From Pipi’s Pasture: Remembering the cold weather growing up on the ranch
January 11, 2018
This morning, our granddaughter, Megan (Prather), called us from Nebraska, where she is living on a cattle ranch. She was excited because it had warmed up. The temperature was "way up" to 23 degrees above zero, and she was even wearing her shorts.
Twenty-three degrees might not seem warm to us, but for days now, the daytime temperature where she lives in Nebraska has been in the single digits, sometimes in the minus category. And night temperatures? Suffice it to say, they have been a lot worse. Megan has been having problems with frozen plumbing. Twenty-three degrees must seem wonderful.
So, Megan's weather report has me remembering days past, when I was growing up on the ranch. I never did like cold weather (though I might have endured it to learn to ice skate). We lived in a rather small house with two bedrooms upstairs. The house was heated by a cook stove in the kitchen and a coal/wood stove in the dining/living room. I don't remember the year we switched to using natural gas.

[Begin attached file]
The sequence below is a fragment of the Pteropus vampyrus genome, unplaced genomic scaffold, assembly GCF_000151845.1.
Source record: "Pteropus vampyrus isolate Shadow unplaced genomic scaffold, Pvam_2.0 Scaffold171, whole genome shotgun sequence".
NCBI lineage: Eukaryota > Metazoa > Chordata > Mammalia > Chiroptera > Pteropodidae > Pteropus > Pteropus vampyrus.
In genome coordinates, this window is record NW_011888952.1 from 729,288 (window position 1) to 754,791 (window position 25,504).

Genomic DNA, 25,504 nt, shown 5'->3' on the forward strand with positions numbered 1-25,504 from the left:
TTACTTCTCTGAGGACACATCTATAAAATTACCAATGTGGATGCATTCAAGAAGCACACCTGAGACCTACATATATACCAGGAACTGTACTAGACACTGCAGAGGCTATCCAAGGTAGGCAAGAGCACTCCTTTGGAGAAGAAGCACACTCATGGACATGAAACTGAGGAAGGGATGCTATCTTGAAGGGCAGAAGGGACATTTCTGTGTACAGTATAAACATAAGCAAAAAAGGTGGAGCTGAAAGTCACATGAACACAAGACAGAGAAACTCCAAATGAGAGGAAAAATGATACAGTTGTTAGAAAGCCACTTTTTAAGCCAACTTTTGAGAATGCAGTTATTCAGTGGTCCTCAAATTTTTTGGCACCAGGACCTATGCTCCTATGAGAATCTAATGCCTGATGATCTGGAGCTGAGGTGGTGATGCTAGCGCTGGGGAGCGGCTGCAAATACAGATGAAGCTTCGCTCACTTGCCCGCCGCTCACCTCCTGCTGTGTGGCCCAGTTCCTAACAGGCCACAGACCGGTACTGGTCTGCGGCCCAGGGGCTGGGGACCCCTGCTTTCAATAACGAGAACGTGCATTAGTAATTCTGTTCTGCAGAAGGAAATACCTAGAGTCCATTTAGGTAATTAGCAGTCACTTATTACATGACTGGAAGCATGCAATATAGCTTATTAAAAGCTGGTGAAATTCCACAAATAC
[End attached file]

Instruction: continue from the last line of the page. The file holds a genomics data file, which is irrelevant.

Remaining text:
We girls slept upstairs, which was heated only by the stove downstairs. On really cold nights, Mom heated the flat irons (used for ironing clothes) and wrapped them in towels. She packed them upstairs and put them under the covers at the foot of the bed. We put our feet on the irons, which helped warm us up. Our bed was covered with several quilts or blankets and perhaps flannel sheets.
Our plumbing never froze up, because we didn't have any. We didn't have any electricity until I was in my teens, and our bathroom came after I had left home for college. We relied on an outhouse for a bathroom, and if we had to use it on a cold night, we often took a blanket outside with us.
We girls usually wore dresses to school, but we wore long stockings under them. On really cold days, Dad gave us a ride to school on the feed sled or by horseback. The school was heated by wood and coal that was hauled in by parents. It was the teacher's responsibility to build a fire in the morning, keep the stove going and haul out the ashes.
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I remember evenings on the ranch. After I had fed the 4-H steers, I waited for Dad to finish milking, so I could walk to the house with him. My feet felt so cold, it was as if I were wearing wooden shoes.
Come to think about it, 23 degrees above zero does seem pretty warm.